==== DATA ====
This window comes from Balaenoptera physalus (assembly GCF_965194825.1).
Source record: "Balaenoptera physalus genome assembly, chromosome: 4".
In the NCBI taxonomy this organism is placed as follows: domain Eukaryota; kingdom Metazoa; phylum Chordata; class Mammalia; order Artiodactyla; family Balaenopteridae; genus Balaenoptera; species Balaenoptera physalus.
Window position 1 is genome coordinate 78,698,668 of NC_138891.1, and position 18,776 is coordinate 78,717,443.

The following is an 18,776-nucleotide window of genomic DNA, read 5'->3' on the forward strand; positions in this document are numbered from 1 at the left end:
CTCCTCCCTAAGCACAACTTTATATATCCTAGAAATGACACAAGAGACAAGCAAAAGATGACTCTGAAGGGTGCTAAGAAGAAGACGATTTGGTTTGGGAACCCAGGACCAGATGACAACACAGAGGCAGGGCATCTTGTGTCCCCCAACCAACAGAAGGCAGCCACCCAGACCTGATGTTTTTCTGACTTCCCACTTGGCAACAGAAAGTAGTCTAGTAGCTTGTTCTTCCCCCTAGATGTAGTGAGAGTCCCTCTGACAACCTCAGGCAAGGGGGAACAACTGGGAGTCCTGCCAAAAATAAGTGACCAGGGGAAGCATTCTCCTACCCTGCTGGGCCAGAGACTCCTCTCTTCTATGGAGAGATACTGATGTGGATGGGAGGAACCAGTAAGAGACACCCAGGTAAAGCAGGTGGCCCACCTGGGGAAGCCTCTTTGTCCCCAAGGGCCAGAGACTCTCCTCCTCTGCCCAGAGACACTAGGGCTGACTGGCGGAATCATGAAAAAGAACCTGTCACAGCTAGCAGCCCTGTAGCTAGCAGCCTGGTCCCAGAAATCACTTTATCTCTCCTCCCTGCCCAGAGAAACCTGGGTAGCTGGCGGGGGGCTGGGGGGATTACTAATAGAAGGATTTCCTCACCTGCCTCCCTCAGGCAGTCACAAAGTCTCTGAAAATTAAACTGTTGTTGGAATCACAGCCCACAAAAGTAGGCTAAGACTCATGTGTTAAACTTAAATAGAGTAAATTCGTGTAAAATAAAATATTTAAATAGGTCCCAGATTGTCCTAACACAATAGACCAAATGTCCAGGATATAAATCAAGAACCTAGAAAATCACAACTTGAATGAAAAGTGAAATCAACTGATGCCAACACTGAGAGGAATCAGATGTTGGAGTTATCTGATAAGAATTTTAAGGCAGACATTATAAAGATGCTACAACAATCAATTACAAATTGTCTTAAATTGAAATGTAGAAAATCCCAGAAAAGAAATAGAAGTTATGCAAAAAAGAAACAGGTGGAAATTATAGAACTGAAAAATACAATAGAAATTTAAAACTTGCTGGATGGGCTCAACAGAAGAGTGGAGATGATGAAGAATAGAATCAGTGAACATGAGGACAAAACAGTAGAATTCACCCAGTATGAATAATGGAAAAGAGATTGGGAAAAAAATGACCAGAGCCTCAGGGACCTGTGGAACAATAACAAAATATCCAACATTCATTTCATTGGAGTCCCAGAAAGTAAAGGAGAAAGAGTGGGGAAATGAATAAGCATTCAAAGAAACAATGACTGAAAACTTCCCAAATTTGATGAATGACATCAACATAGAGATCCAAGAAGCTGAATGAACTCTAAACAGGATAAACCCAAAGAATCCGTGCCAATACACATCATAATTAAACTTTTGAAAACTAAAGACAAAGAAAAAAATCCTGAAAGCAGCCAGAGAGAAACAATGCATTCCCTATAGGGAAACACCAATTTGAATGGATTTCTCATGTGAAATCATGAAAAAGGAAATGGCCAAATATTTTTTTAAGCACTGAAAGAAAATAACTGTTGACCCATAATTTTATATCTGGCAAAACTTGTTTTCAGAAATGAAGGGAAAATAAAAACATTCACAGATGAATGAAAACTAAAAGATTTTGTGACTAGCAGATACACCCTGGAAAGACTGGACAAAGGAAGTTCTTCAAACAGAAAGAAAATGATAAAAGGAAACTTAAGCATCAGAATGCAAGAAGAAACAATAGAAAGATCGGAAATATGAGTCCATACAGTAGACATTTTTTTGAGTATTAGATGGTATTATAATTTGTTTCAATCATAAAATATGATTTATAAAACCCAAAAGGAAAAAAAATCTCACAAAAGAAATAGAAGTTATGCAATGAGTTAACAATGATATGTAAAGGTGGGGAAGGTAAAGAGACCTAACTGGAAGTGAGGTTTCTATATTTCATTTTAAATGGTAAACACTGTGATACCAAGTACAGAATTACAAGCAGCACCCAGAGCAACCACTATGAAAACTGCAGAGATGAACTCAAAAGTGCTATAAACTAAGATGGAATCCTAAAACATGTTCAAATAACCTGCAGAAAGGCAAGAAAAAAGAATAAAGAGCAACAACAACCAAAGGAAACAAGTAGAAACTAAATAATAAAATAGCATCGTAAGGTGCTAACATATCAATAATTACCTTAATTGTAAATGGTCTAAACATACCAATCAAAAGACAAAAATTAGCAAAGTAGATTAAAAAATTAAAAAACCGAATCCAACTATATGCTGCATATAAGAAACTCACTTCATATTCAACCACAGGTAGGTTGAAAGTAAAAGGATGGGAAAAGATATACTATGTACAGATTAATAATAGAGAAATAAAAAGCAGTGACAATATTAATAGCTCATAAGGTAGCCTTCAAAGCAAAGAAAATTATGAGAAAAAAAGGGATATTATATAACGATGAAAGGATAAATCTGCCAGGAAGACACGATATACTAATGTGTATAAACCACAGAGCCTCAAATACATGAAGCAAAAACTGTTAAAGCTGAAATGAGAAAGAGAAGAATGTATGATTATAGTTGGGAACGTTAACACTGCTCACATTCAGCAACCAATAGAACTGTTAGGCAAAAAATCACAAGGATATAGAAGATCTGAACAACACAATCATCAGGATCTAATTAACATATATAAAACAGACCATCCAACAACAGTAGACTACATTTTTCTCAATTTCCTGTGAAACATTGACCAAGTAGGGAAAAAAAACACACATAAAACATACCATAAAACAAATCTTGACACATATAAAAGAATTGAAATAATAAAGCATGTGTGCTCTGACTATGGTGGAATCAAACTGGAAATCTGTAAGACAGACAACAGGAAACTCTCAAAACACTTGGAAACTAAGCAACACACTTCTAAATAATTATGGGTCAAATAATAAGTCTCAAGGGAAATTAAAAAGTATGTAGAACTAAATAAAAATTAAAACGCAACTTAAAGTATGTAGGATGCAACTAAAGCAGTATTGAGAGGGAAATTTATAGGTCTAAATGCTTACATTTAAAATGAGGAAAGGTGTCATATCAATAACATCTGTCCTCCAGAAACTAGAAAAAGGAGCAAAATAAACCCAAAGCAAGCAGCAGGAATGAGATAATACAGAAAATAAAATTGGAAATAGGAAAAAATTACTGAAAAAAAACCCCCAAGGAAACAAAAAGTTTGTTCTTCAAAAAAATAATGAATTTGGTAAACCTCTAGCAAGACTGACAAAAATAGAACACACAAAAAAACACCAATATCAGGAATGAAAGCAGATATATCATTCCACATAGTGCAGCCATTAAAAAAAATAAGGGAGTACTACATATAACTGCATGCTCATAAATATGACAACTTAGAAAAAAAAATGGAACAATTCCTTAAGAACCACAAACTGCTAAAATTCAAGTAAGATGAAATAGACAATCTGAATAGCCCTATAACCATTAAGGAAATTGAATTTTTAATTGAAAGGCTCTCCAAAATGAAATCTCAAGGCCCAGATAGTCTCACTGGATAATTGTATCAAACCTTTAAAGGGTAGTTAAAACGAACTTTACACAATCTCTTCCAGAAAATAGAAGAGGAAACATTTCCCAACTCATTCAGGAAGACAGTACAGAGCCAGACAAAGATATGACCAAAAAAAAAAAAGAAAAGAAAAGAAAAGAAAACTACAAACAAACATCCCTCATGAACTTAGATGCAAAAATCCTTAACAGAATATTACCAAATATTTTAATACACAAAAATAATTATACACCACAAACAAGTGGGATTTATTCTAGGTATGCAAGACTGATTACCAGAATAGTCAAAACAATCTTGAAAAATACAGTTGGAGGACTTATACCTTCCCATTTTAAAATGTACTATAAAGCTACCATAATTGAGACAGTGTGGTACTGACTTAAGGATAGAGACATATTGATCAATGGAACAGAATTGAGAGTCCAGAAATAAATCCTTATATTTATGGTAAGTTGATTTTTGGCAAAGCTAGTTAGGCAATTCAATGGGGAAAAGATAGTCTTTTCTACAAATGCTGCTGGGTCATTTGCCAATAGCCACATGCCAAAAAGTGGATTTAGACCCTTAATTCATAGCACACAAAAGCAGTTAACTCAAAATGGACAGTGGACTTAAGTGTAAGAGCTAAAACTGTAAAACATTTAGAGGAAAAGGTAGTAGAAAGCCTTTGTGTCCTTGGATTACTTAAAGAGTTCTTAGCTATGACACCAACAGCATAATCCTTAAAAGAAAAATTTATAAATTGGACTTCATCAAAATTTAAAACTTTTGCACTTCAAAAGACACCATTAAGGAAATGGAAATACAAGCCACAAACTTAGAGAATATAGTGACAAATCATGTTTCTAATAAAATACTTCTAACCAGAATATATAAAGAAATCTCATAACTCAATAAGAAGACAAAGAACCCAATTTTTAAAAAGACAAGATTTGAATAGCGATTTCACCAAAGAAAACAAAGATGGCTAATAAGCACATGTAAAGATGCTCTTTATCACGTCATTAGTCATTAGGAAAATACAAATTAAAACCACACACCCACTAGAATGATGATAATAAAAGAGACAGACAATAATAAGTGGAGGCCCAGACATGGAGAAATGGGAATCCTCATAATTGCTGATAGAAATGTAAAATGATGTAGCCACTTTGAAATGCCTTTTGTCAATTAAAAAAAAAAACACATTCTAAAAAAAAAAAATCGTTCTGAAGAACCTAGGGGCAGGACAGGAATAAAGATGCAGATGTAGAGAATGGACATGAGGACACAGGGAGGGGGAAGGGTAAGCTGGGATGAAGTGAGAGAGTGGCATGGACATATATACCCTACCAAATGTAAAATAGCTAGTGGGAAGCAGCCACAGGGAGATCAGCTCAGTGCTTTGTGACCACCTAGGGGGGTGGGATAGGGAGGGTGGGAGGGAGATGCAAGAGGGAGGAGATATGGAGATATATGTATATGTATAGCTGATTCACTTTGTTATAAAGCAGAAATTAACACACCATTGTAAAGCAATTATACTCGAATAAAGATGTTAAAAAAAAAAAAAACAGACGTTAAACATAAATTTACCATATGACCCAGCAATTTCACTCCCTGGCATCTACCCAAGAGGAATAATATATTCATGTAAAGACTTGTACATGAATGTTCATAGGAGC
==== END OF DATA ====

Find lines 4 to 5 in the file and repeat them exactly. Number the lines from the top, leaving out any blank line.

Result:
Window position 1 is genome coordinate 78,698,668 of NC_138891.1, and position 18,776 is coordinate 78,717,443.

The following is an 18,776-nucleotide window of genomic DNA, read 5'->3' on the forward strand; positions in this document are numbered from 1 at the left end: